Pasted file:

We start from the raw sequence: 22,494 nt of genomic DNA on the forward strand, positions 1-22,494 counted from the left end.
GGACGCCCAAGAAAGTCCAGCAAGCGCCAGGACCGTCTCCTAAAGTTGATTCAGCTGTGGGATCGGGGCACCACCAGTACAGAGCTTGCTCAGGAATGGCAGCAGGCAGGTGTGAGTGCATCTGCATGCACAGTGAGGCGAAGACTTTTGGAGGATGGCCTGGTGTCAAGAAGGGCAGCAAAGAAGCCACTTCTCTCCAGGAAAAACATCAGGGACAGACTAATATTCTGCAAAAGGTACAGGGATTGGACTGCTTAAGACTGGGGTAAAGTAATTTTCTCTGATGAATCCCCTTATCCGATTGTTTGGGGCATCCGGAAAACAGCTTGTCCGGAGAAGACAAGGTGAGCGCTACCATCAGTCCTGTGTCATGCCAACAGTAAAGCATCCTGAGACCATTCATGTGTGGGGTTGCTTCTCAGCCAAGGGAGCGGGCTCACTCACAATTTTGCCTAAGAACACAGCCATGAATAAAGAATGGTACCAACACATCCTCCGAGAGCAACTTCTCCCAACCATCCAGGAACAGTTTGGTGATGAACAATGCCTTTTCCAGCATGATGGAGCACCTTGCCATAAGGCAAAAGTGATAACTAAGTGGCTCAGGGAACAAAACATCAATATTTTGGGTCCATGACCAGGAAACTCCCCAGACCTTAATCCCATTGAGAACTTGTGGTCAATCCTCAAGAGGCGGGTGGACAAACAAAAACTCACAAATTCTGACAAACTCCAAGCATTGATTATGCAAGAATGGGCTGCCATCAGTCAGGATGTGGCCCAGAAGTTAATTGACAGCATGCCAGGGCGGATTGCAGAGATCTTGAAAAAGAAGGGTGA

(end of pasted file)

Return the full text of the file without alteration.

We start from the raw sequence: 22,494 nt of genomic DNA on the forward strand, positions 1-22,494 counted from the left end.
GGACGCCCAAGAAAGTCCAGCAAGCGCCAGGACCGTCTCCTAAAGTTGATTCAGCTGTGGGATCGGGGCACCACCAGTACAGAGCTTGCTCAGGAATGGCAGCAGGCAGGTGTGAGTGCATCTGCATGCACAGTGAGGCGAAGACTTTTGGAGGATGGCCTGGTGTCAAGAAGGGCAGCAAAGAAGCCACTTCTCTCCAGGAAAAACATCAGGGACAGACTAATATTCTGCAAAAGGTACAGGGATTGGACTGCTTAAGACTGGGGTAAAGTAATTTTCTCTGATGAATCCCCTTATCCGATTGTTTGGGGCATCCGGAAAACAGCTTGTCCGGAGAAGACAAGGTGAGCGCTACCATCAGTCCTGTGTCATGCCAACAGTAAAGCATCCTGAGACCATTCATGTGTGGGGTTGCTTCTCAGCCAAGGGAGCGGGCTCACTCACAATTTTGCCTAAGAACACAGCCATGAATAAAGAATGGTACCAACACATCCTCCGAGAGCAACTTCTCCCAACCATCCAGGAACAGTTTGGTGATGAACAATGCCTTTTCCAGCATGATGGAGCACCTTGCCATAAGGCAAAAGTGATAACTAAGTGGCTCAGGGAACAAAACATCAATATTTTGGGTCCATGACCAGGAAACTCCCCAGACCTTAATCCCATTGAGAACTTGTGGTCAATCCTCAAGAGGCGGGTGGACAAACAAAAACTCACAAATTCTGACAAACTCCAAGCATTGATTATGCAAGAATGGGCTGCCATCAGTCAGGATGTGGCCCAGAAGTTAATTGACAGCATGCCAGGGCGGATTGCAGAGATCTTGAAAAAGAAGGGTGA